Friday, December 14, 2007

Book of the Long Sun by Gene Wolfe Review

While working and parenting, I’m normally only able to read about 5 pages of a book at the end of the day (just before my head hits the pillow). However I’m currently working my way through a series of dense, symbolic, almost Proustian books that are keeping me awake a little longer. And they’re – mumble it apologetically – science fiction. The series is called ‘The Book of the Long Sun’ by one of my favourite writers Gene Wolfe.

Having just finished two of the four novels in this series, it could be that I'm being premature by offering a review of them. However, I'm so besotted with Wolfe's prose that I really can't wait.

I bought `Litany of the Long Sun' (the collected volume of the first two books ‘Nightside the Long Sun’ and ‘Lake of the Long Sun’) some time ago and initially found the writing too obtuse and dense to progress beyond the first few pages. Initially things happen very slowly, with a very short period of time covered in great detail. I came back to it l

ast month, however, and found that it's one of those books that deserve persistence and, ultimately, offer incredibly rich rewards.

The books are set on the interior of what I guess you'd call a planet-sized tubular colony ship (known as `the whorl'), with the `long sun' acting like a giant solar fluorescent tube up the middle, providing heat and light. The ship has been on its journey for so long that none of the inhabitants remember that their world is artificial. However, this sci-fi setting belies the feverish imagination and literary intelligence that make this book so compelling.

The plot follows the young a priest – or ‘Patera’ – Silk as he attempts to save the Sun Street Manteion, the neighbourhood church he runs. It’s in the poorest area of the city-state of Viron and is bought by a powerful criminal kingpin named Blood.

Silk worships a pantheon of Gods, whose origin can be guessed by the fact that their Olympus is called ‘Mainframe’. However, Silk’s quest to save the Manteion is driven by a divine vision bestowed by ‘the Outsider’, who may be the ‘real’ God as we understand him. Mind you, another less miraculous explanation of Silk’s epiphany is offered towards the end of ‘Lake of the Long Sun’. As you can tell already, nothing is taken as read in a Wolfe novel. Everything is open to interpretation.

Indeed, Wolfe plays games with the reader– dropping in clues can easily be missed in the plot and intertextual references that connect with other Wolfe novels. For instance, the two-headed god named Pas in the Book of the Long Sun is the tyrant Typhon encountered in the Book of the New Sun. Silk is lame like Severian, the protagonist in the aforementioned tetralogy.

The characterisation is just as slippery: Silk is an earnestly just man, who strives to stay within the moral laws of his religion, but he is still capable of justifying compromises or capitulation with the criminal Blood in self-serving ways.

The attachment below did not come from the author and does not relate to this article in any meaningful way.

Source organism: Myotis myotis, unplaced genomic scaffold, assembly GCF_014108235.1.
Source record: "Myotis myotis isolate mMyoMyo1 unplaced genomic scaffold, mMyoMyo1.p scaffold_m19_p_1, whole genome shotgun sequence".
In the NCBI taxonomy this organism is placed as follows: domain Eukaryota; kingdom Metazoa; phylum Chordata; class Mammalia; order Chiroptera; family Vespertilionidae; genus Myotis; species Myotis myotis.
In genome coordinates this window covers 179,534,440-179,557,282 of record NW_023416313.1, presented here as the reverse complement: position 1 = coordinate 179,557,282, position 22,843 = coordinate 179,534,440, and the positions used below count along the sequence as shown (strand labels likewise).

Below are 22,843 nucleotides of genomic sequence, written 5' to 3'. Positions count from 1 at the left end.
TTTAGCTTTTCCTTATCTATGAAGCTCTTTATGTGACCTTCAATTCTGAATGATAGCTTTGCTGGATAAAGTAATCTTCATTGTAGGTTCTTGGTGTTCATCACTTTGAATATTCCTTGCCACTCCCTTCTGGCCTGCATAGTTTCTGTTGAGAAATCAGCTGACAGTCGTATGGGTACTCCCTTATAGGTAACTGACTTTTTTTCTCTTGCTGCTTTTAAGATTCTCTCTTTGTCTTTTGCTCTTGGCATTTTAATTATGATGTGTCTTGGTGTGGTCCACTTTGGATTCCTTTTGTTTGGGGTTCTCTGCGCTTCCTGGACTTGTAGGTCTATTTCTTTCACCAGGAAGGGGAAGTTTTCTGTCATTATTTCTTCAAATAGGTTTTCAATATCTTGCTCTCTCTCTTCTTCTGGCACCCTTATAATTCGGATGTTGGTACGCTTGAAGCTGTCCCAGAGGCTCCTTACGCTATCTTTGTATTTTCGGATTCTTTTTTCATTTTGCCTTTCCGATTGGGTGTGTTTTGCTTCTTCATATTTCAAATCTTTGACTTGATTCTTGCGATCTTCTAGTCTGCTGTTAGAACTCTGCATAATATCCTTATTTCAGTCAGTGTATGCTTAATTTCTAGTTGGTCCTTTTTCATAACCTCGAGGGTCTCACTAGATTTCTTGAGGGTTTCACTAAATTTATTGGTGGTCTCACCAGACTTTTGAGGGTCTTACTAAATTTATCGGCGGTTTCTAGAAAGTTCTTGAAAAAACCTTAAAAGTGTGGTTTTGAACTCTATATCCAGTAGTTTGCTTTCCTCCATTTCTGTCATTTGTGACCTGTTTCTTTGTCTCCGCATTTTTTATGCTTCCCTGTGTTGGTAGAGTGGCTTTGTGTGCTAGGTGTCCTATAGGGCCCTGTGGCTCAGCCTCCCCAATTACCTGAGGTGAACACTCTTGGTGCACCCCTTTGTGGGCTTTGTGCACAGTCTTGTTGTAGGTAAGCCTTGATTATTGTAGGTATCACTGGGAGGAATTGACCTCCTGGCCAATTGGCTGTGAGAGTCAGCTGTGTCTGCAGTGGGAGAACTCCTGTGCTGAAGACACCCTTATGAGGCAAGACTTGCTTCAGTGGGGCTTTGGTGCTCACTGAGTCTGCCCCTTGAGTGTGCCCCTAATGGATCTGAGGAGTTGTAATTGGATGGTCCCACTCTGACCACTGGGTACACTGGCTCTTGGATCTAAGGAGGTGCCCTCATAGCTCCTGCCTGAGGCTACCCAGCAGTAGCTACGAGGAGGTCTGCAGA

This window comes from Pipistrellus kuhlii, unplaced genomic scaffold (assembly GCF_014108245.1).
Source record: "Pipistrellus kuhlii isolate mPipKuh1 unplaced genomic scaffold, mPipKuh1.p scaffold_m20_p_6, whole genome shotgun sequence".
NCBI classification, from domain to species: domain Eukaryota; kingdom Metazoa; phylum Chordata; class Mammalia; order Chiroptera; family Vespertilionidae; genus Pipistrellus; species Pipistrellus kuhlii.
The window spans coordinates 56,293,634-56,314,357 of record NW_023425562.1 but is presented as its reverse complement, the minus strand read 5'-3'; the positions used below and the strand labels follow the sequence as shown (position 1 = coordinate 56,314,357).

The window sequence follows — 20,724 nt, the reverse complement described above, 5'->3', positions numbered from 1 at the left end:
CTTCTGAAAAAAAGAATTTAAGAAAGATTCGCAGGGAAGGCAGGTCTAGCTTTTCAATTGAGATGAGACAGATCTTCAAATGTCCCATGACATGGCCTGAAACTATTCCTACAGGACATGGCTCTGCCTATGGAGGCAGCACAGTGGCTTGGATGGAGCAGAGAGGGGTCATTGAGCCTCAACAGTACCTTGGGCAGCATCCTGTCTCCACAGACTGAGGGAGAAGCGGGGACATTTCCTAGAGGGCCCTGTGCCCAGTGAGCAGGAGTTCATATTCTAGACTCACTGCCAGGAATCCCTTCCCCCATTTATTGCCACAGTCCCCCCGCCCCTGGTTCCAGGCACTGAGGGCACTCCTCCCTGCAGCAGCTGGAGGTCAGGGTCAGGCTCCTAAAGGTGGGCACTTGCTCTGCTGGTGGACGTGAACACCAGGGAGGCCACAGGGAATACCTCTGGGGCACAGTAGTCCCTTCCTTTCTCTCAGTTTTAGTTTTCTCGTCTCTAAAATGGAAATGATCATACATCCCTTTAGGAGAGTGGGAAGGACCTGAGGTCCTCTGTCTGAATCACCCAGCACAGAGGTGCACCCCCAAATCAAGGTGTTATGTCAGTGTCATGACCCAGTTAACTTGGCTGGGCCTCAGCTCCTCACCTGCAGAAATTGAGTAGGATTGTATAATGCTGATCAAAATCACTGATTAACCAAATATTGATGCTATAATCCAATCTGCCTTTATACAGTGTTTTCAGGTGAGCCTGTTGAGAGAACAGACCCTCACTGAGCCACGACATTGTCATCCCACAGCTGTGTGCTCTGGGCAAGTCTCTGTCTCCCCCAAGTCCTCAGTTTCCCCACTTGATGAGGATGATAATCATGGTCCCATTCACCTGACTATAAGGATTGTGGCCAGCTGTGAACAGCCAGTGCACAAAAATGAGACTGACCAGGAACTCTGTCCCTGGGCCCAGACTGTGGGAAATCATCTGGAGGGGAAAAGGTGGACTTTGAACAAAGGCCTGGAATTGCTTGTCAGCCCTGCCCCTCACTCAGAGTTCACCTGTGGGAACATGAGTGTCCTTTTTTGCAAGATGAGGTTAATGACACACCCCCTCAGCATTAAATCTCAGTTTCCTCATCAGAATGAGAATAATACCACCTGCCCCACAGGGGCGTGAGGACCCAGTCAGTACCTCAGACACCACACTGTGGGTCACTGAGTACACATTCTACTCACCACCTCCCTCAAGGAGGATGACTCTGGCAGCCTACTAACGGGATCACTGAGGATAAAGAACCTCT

The writing style reminds me of 19th Century symbolist paintings - slippery of meaning, stoked by classical allusions, vivid imagery and mythological coda. Indeed, when I read it, I feel that I'm in the world depicted in the bejewelled fantastic paintings of Gustave Moreau. I find myself dreaming of the golden baroque images that Wolfe conjures up in his writing.

Of course, only being two books in, I have no idea of how Silk's story will progress or how all the symbolic threads that are being laid out will come together and resolve themselves. However, I'm enjoying the journey immensely...

Jupiter and Semele by Gustave Moreau


Steve said...

That's rather whet my appetite - I enjoyed the New Sun books very much and still rate Severian as a superb fictional creation. Once I have the energy to read again (!) I may give this a go. Along with all the other books you've bought/recommended to me over the years...

Aaron said...

I also love the Long Sun books as well as Wolfe's work as a whole. The only thing that I didn't like about your review is your contempt for SF. You say that the SF setting belies the literary quality of this work, but I know Wolfe doesn't feel that way at all. He is proud to be an SF writer and always has been. I really thought that after all the great SF books that have been written we were beyond having to say that any good SF isn't really SF at all. But it is.

Tristan said...

Hi Aaron - thanks for your thoughts. You're quite right - SF is a genre I passionately support and love. However, a lot of people do look down their noses at SF and my opening remarks were aimed ironically at them.

Some authors achieve mainstream success with SF novels that they claim aren't SF - Margaret Atwood, for instance. I prefer Wolfe's stance, but I wonder if it's come at the cost of greater sales.